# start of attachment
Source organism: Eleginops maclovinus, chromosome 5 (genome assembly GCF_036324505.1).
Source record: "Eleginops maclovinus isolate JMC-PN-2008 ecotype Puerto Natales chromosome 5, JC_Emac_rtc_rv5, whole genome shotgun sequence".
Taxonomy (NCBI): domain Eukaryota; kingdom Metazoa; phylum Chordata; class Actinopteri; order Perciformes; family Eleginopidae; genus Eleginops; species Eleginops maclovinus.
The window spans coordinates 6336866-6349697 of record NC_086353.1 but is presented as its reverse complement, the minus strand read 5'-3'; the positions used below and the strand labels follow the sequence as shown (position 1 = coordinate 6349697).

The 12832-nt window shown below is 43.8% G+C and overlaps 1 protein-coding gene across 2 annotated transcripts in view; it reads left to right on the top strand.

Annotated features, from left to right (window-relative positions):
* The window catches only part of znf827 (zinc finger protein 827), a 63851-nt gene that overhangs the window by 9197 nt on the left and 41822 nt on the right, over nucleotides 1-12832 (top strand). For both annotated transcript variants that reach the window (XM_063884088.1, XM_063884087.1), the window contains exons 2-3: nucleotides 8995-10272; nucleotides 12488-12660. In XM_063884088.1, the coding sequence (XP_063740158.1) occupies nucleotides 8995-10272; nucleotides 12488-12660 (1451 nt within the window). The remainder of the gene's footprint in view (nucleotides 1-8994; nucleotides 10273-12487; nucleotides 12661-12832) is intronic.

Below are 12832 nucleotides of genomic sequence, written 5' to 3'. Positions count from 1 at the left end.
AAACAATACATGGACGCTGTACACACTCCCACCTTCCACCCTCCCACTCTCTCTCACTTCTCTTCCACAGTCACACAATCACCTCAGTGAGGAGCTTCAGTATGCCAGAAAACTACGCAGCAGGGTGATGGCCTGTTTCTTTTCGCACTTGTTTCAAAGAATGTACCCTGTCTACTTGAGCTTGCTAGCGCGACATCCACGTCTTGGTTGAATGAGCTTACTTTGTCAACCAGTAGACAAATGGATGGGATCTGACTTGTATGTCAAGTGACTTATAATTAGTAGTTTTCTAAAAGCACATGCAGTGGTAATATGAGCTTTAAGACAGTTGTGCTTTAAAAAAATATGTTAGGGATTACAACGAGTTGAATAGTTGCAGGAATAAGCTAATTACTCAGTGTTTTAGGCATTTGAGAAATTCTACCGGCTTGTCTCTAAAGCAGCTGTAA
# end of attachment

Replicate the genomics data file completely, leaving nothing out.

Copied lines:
Source organism: Eleginops maclovinus, chromosome 5 (genome assembly GCF_036324505.1).
Source record: "Eleginops maclovinus isolate JMC-PN-2008 ecotype Puerto Natales chromosome 5, JC_Emac_rtc_rv5, whole genome shotgun sequence".
Taxonomy (NCBI): domain Eukaryota; kingdom Metazoa; phylum Chordata; class Actinopteri; order Perciformes; family Eleginopidae; genus Eleginops; species Eleginops maclovinus.
The window spans coordinates 6336866-6349697 of record NC_086353.1 but is presented as its reverse complement, the minus strand read 5'-3'; the positions used below and the strand labels follow the sequence as shown (position 1 = coordinate 6349697).

The 12832-nt window shown below is 43.8% G+C and overlaps 1 protein-coding gene across 2 annotated transcripts in view; it reads left to right on the top strand.

Annotated features, from left to right (window-relative positions):
* The window catches only part of znf827 (zinc finger protein 827), a 63851-nt gene that overhangs the window by 9197 nt on the left and 41822 nt on the right, over nucleotides 1-12832 (top strand). For both annotated transcript variants that reach the window (XM_063884088.1, XM_063884087.1), the window contains exons 2-3: nucleotides 8995-10272; nucleotides 12488-12660. In XM_063884088.1, the coding sequence (XP_063740158.1) occupies nucleotides 8995-10272; nucleotides 12488-12660 (1451 nt within the window). The remainder of the gene's footprint in view (nucleotides 1-8994; nucleotides 10273-12487; nucleotides 12661-12832) is intronic.

Below are 12832 nucleotides of genomic sequence, written 5' to 3'. Positions count from 1 at the left end.
AAACAATACATGGACGCTGTACACACTCCCACCTTCCACCCTCCCACTCTCTCTCACTTCTCTTCCACAGTCACACAATCACCTCAGTGAGGAGCTTCAGTATGCCAGAAAACTACGCAGCAGGGTGATGGCCTGTTTCTTTTCGCACTTGTTTCAAAGAATGTACCCTGTCTACTTGAGCTTGCTAGCGCGACATCCACGTCTTGGTTGAATGAGCTTACTTTGTCAACCAGTAGACAAATGGATGGGATCTGACTTGTATGTCAAGTGACTTATAATTAGTAGTTTTCTAAAAGCACATGCAGTGGTAATATGAGCTTTAAGACAGTTGTGCTTTAAAAAAATATGTTAGGGATTACAACGAGTTGAATAGTTGCAGGAATAAGCTAATTACTCAGTGTTTTAGGCATTTGAGAAATTCTACCGGCTTGTCTCTAAAGCAGCTGTAA